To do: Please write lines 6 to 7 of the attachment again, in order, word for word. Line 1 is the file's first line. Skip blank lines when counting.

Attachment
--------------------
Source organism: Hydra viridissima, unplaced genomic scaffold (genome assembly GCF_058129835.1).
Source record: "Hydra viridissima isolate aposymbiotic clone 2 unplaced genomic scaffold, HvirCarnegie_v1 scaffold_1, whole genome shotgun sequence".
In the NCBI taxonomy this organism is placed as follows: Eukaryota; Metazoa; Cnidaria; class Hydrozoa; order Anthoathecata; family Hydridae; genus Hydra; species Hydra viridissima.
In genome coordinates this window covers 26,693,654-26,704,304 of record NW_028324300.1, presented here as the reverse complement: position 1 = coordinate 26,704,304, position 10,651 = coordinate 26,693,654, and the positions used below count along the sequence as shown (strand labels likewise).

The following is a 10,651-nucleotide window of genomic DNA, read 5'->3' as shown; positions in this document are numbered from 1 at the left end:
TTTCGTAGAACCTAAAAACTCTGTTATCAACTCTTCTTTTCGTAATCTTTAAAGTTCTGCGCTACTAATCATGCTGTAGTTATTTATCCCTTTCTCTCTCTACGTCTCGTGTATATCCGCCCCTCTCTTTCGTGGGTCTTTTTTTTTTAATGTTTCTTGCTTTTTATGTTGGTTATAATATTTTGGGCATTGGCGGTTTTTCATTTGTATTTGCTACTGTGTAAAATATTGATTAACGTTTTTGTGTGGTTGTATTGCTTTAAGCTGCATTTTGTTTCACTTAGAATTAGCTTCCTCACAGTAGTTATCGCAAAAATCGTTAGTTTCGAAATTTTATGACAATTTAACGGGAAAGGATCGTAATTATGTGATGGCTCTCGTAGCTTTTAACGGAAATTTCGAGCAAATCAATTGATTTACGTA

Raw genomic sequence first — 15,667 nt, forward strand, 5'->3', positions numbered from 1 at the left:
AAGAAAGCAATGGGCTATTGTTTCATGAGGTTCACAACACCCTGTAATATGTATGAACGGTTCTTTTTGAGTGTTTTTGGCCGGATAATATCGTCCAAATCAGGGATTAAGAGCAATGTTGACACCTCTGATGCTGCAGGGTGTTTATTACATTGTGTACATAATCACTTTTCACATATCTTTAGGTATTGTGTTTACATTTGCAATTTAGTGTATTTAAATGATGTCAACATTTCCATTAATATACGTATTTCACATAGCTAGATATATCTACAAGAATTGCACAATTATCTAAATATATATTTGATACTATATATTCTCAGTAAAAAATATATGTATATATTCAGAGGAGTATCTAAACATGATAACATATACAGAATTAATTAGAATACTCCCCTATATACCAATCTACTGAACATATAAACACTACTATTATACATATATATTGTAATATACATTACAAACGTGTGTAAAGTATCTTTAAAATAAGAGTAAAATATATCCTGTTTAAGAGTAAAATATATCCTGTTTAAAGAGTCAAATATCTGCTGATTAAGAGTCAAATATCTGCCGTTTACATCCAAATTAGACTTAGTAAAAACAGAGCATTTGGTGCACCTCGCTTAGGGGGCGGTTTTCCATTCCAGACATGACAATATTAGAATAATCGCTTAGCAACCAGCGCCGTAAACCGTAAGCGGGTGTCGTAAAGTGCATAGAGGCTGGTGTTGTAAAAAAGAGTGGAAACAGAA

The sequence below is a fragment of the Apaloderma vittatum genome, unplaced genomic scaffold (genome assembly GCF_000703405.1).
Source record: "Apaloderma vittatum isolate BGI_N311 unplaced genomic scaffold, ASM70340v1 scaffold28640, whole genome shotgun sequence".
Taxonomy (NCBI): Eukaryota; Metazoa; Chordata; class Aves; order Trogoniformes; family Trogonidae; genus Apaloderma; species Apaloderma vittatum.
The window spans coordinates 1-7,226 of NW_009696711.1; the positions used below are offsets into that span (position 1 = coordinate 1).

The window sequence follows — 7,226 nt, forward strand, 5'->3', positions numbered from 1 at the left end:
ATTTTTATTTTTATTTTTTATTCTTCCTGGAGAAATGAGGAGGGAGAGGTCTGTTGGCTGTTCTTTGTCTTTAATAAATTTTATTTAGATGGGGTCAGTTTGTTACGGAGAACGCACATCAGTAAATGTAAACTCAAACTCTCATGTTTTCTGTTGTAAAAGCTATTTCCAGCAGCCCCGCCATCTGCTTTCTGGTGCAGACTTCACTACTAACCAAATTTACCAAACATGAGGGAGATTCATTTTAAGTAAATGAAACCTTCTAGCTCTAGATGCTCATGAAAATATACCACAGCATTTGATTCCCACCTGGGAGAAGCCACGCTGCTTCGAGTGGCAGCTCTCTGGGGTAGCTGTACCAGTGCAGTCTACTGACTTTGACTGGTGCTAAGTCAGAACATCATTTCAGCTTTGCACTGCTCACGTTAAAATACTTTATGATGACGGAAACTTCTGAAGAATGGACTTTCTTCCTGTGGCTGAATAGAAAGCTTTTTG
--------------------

TTTCGTAGAACCTAAAAACTCTGTTATCAACTCTTCTTTTCGTAATCTTTAAAGTTCTGCGCTACTAATCATGCTGTAGTTATTTATCCCTTTCTCTCTCTACGTCTCGTGTATATCCGCCCCTCTCTTTCGTGGGTCTTTTTTTTTTAATGTTTCTTGCTTTTTATGTTGGTTATAATATTTTGGGCATTGGCGGTTTTTCATTTGTATTTGCTACTGTGTAAAATATTGATTAACGTTTTTGTGTGGTTGTATTGCTTTAAGCTGCATTTTGTTTCACTTAGAATTAGCTTCCTCACAGTAGTTATCGCAAAAATCGTTAGTTTCGAAATTTTATGACAATTTAACGGGAAAGGATCGTAATTATGTGATGGCTCTCGTAGCTTTTAACGGAAATTTCGAGCAAATCAATTGATTTACGTA

Raw genomic sequence first — 15,667 nt, forward strand, 5'->3', positions numbered from 1 at the left: